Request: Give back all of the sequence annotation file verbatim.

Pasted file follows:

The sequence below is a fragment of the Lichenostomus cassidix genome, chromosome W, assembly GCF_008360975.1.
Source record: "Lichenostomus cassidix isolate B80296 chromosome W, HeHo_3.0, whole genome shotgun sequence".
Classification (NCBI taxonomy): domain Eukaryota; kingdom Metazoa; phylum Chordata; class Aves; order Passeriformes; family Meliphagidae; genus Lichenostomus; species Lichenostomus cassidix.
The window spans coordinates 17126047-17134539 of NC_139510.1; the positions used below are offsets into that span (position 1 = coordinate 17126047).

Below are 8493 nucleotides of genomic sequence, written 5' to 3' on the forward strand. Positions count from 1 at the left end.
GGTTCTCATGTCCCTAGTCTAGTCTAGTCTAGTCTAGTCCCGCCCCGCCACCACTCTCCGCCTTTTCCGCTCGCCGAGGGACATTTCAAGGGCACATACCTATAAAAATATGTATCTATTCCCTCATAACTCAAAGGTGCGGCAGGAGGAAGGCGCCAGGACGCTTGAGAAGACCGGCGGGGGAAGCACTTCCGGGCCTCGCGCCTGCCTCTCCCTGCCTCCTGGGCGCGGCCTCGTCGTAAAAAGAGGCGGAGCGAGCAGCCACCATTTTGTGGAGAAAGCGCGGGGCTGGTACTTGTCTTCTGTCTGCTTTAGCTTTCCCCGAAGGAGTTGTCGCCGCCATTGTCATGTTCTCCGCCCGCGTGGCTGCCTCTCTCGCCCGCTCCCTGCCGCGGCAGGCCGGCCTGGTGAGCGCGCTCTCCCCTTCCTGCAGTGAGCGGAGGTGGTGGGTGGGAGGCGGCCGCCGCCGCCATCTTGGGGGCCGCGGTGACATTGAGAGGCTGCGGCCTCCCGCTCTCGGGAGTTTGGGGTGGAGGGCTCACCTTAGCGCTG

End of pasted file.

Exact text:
The sequence below is a fragment of the Lichenostomus cassidix genome, chromosome W, assembly GCF_008360975.1.
Source record: "Lichenostomus cassidix isolate B80296 chromosome W, HeHo_3.0, whole genome shotgun sequence".
Classification (NCBI taxonomy): domain Eukaryota; kingdom Metazoa; phylum Chordata; class Aves; order Passeriformes; family Meliphagidae; genus Lichenostomus; species Lichenostomus cassidix.
The window spans coordinates 17126047-17134539 of NC_139510.1; the positions used below are offsets into that span (position 1 = coordinate 17126047).

Below are 8493 nucleotides of genomic sequence, written 5' to 3' on the forward strand. Positions count from 1 at the left end.
GGTTCTCATGTCCCTAGTCTAGTCTAGTCTAGTCTAGTCCCGCCCCGCCACCACTCTCCGCCTTTTCCGCTCGCCGAGGGACATTTCAAGGGCACATACCTATAAAAATATGTATCTATTCCCTCATAACTCAAAGGTGCGGCAGGAGGAAGGCGCCAGGACGCTTGAGAAGACCGGCGGGGGAAGCACTTCCGGGCCTCGCGCCTGCCTCTCCCTGCCTCCTGGGCGCGGCCTCGTCGTAAAAAGAGGCGGAGCGAGCAGCCACCATTTTGTGGAGAAAGCGCGGGGCTGGTACTTGTCTTCTGTCTGCTTTAGCTTTCCCCGAAGGAGTTGTCGCCGCCATTGTCATGTTCTCCGCCCGCGTGGCTGCCTCTCTCGCCCGCTCCCTGCCGCGGCAGGCCGGCCTGGTGAGCGCGCTCTCCCCTTCCTGCAGTGAGCGGAGGTGGTGGGTGGGAGGCGGCCGCCGCCGCCATCTTGGGGGCCGCGGTGACATTGAGAGGCTGCGGCCTCCCGCTCTCGGGAGTTTGGGGTGGAGGGCTCACCTTAGCGCTG